The two largest opposition parties in the Dublin parliament, Fine Gael and Labour, have stunned the Irish people after they backed a plan to ensure the passage of Fianna Fail’s financial programme through the Dublin parliament.
The move follows the withdrawal of the Green Party from the coalition with Fianna Fail in the wake of the resignation of Brian Cowen as Fianna Fail leader. Cowen, however, remains as Taoiseach in charge of a minority government in Dublin pending the announcement of a general election, now expected to be held in late February.
With support from Labour, Fine Gael and the Greens, Fianna Fail’s Finance Bill is set to be accelerated through both houses of the Dublin parliament by the weekend. It legislates for the 2011 austerity budget as part of a four-year plan which places the costs of the state’s banking and fiscal collapse firmly on the lower and middle classes and on future generations.
The bill, with its scores of amendments, is to be guillotined [cut short] in order to terminate debate in the parliament and ensure its rapid passage before the voters get their say in the election.
With an effective four-party coalition now exercising power, political debate has polarised between these parties on the one hand, and Sinn Fein and other left-wing groups on the other.
Incredibly, Sinn Fein’s five TDs now represent the only opposition in the Dublin parliament. Strongly opposing what they describe as a ‘grubby deal’ by the ‘consensus for cuts’, the party has come under intense political attack by all four establishment parties. Also opposing the deal is the United Left Alliance, headed by Socialist MEP Joe Higgins.
The Labour Party’s change of heart has created the greatest shock. Labour’s no-confidence motion in the government, due to be debated today [Tuesday], would have led to the immediate collapse of Cowen’s regime. However, it has now been withdrawn the motion to allow the passage of the Finance Bill.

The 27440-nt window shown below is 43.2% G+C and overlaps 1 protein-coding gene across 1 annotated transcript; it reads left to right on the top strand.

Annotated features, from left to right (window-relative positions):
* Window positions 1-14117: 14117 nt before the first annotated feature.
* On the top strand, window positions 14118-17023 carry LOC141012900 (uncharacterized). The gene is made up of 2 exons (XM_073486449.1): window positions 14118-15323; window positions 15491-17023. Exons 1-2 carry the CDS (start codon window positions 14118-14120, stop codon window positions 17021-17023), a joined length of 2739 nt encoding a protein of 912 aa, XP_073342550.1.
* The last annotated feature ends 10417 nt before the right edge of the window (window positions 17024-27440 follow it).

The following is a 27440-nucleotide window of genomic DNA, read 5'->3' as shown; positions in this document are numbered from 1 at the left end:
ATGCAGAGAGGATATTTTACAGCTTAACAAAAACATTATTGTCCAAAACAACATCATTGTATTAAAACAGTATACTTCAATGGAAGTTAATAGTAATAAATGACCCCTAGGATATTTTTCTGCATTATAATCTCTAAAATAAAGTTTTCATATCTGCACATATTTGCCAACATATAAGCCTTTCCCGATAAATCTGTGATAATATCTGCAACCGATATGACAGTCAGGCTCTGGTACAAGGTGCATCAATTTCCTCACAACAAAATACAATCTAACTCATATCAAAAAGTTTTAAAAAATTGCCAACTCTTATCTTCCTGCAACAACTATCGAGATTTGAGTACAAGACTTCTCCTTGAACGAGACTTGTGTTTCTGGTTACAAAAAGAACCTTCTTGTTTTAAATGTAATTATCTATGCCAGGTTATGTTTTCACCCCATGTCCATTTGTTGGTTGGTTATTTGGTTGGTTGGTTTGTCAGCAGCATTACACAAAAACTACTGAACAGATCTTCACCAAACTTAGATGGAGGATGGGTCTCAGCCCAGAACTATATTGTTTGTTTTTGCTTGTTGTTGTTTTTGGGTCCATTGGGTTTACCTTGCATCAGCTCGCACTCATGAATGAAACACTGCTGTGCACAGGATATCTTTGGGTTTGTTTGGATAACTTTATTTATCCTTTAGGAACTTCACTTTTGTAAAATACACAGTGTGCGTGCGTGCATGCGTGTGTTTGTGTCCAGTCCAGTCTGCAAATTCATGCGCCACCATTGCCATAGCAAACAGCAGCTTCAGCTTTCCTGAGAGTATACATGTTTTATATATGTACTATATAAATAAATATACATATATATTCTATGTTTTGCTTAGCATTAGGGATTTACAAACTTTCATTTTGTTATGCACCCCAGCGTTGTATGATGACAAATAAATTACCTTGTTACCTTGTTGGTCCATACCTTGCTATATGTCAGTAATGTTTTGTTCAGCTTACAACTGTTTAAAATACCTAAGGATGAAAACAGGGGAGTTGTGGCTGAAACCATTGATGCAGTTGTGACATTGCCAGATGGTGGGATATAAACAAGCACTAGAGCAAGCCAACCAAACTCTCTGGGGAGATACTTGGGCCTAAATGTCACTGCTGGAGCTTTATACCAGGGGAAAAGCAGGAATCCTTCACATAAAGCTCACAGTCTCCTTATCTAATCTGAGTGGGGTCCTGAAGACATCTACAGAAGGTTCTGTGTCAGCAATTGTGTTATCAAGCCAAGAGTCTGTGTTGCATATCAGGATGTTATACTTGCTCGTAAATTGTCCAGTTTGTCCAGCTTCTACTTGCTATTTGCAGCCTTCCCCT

After only an hour of talks yesterday, Finance Minister Brian Lenihan revealed all parliamentary business would be cleared for the week to fast-track the Finance Bill.
“I think it’s a good day’s work. I think it’s important for the country that we are seen to unite,” he said.
Sinn Fein said it had been invited to the talks but when it turned up, was quickly asked to leave.
“I went into today’s meeting with the sole purpose of telling the other parties that Sinn Fein will not be a party to the grubby little deal to pass the Finance Bill in the dying days of this Dail,” Sinn Fein’s Finance spokesperson, Pearse Doherty, said.
“There was an opportunity today for the opposition parties to bring down this government once and for all and to bring about the general election that the people are crying out for.
“Unfortunately, however, in what I can only describe as an act of political fraud, both Fine Gael and the Labour Party buckled and agreed to extend the life of the government for one more week to pass a Finance Bill which they both claim to oppose.”
Both Labour and Fine Gael have insisted they only decided to facilitate the Finance Bill in order to advance the general election by two weeks, a claim which has been widely ridiculed - not least because of Labour’s refusal to proceed with its ‘no confidence’ motion.
A hysterical and ranting attempt to defend the Labour Party’s sudden change of heart by its Finance spokesperson, Joan Burton on Vincent Browne’s Late Show on TV3 last night created an internet sensation and became a global top-trending subject of debate on the Twitter website.
Taoiseach Brian Cowen is expected to dissolve the Dail any time between Saturday and Tuesday with a general election to be held within 18-25 days, excluding Sundays and holidays.
The unprecedented upheaval began with allegations over the Taoiseach’s golf and social outings with former Anglo-Irish Bank officials and the ‘golden circles’ which exist at the top of Irish society.
Accusations and innuendo quickly turned into a leadership heave, which Cowen survived, only for six ministers to resign and his attempted Cabinet reshuffle ended in tatters.
Cowen stepped down as Fianna Fail leader on Saturday afternoon but insisted he would remain Taoiseach until an election. His departure effectively forced the Greens to quit government the following day.
Labour’s previously tabled no-confidence motion, which would have brought about the government’s collapse, ironically forced yesterday’s extraordinary u-turn by the main Opposition parties.
The developments have now identified Sinn Fein as the only party in the Dublin parliament to genuinely oppose the government’s financial policies.
They have also sharply exposed the underlying links between Labour, Fine Gael and Fianna Fail and are certain to accelerate the process of political change currently underway in the State.